Whirling around in my thoughts as another July begins are the grand old flag, my brother Wilson’s special
4th of July birthday (rest in peace, dear brother), the blessed privilege of having been born in America, and the
arrival of mature summer here on my side of spaceship earth. It is a heady mix
of nostalgia and hope and gratitude, of long ago summers remembered, of watching my trapezoid garden burst into glorious colors,
of mirth in this midseason between seedtime and harvest. “To everything
there is a season…a time to heal… a time to laugh…a time to love…” So I select the good times from Ecclesiastes chapter 3 and offer up a Deo Gratis.
Edith Holden informs us that July, the seventh month in our calendar, originally the fifth month of the
year, was called Quintilis as the first century in the year of our Lord (Anno Dominus) began.
The later name of Julius was given in honor of Julius Caesar, born in this month.
The birth of a tiny babe in Bethlehem that same year split the ages in two (BC/AD).
Jean Ingelow might have penned these lines in July sometime back in the nineteenth century
in celebration of the dragon-fly, often seen these days:
‘Then the green rushes
– o so gloss green,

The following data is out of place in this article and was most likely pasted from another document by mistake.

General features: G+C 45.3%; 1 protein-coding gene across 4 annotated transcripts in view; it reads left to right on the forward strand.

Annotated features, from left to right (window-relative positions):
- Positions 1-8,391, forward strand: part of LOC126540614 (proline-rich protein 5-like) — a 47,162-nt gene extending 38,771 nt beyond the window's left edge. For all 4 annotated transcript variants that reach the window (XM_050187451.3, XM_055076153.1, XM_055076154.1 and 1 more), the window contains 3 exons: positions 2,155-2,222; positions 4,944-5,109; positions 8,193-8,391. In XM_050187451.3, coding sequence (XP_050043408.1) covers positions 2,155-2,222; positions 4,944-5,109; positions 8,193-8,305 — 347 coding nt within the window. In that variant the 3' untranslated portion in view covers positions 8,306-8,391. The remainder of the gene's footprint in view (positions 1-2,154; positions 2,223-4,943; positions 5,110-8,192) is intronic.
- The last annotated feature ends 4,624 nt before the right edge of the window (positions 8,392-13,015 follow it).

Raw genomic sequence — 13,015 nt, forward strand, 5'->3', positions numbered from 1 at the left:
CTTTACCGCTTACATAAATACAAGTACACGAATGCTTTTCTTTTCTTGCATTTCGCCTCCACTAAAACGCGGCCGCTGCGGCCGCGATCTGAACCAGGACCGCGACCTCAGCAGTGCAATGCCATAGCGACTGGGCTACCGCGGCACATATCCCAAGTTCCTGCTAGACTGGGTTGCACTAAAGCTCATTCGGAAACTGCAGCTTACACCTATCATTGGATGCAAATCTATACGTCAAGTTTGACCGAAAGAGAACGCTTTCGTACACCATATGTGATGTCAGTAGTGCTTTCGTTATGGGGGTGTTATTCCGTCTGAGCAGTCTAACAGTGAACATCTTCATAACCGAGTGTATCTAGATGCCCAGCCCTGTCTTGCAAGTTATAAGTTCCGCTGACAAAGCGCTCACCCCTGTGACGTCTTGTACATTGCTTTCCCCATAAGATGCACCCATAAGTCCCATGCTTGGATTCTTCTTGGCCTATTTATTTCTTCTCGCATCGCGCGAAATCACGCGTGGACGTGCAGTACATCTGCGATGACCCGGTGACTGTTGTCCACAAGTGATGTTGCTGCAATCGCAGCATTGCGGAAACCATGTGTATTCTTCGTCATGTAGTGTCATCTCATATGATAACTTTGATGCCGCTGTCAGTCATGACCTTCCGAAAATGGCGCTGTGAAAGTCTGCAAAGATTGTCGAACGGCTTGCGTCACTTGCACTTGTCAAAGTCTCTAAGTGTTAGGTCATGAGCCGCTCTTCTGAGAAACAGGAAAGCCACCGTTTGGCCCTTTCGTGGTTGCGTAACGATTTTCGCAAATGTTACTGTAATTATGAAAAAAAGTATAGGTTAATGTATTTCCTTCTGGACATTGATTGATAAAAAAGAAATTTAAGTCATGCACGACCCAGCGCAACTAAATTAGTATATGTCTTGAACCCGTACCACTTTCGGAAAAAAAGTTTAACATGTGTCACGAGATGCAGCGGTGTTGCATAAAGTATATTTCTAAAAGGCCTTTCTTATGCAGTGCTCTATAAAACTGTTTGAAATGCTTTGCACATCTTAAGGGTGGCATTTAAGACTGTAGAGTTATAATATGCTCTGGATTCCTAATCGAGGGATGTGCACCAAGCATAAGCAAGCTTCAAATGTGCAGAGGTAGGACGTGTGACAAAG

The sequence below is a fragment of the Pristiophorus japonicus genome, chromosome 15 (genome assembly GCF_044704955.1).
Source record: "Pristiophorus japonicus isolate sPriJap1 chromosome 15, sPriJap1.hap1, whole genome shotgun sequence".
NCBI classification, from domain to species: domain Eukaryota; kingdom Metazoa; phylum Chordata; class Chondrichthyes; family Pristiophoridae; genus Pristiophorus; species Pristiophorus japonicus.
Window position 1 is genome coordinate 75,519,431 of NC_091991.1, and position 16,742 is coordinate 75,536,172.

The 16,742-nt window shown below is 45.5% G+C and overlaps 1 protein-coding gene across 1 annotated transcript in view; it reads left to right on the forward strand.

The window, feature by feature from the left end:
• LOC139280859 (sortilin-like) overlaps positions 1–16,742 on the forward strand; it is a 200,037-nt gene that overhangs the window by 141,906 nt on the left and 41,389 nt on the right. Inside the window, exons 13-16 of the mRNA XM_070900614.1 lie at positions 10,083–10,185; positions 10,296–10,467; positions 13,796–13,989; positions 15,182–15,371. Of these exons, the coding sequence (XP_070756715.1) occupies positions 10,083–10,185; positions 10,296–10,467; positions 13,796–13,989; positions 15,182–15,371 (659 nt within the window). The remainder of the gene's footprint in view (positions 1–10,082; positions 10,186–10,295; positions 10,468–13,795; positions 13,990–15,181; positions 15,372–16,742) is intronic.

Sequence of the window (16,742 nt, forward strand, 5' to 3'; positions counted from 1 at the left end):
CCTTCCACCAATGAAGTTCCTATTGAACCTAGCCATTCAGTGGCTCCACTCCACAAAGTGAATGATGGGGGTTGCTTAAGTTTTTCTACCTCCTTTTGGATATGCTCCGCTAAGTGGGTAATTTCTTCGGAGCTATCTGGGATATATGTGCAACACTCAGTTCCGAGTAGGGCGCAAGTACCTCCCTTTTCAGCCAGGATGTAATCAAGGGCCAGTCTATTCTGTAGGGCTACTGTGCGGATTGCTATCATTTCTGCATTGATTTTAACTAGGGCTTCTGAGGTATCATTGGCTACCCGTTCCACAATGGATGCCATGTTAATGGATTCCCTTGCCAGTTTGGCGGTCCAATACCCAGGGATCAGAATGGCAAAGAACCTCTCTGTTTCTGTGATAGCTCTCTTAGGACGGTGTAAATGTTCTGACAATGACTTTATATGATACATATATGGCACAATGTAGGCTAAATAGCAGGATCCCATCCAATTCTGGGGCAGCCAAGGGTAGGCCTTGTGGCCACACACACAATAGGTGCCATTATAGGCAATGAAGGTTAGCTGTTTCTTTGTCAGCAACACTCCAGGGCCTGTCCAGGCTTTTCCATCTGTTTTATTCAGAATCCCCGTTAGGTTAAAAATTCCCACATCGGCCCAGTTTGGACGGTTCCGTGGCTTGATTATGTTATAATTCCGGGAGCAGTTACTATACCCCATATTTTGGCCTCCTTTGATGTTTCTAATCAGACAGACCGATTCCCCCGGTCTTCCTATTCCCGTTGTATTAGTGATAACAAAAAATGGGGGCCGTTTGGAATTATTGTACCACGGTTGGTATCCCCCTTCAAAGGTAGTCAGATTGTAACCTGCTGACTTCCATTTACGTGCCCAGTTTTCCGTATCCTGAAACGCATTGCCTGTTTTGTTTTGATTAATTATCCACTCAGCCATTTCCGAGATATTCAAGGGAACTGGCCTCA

The rushes they would whisper, rustle, shake,
And forth on floating gauze, no jeweled queen
So rich, the green-eyed dragon-flies would break
And hover on the flowers – aerial things;
With little rainbows flickering on their wings.
This month of the birthday of our American Independence prompted
my research and stretched my understanding of patriotism beyond nationalism. Pablo
Casals wrote “The love of one's country is a splendid thing. But why should love stop at the border?” My own years of living in Asia and Europe echoes the sentiments of William Shenstone who suggested that “The proper means of increasing the love we bear our native
country is to reside some time in a foreign one.” Harry Emerson
Fosdick concluded “He is a poor patriot whose
patriotism does not enable him to understand how all men everywhere feel about their altars and their hearthstones, their
flag and their fatherland.” Socrates wisely
defined patriotism with these words: “I am not an Athenian or a Greek, I
am a citizen of the world.” “And Marya Mannes Subverse gave her understanding in touching verse:
Borders are scratched across the hearts of men
By strangers with a calm, judicial pen,
And when the borders bleed we watch with dread
The lines of ink across the map turn red.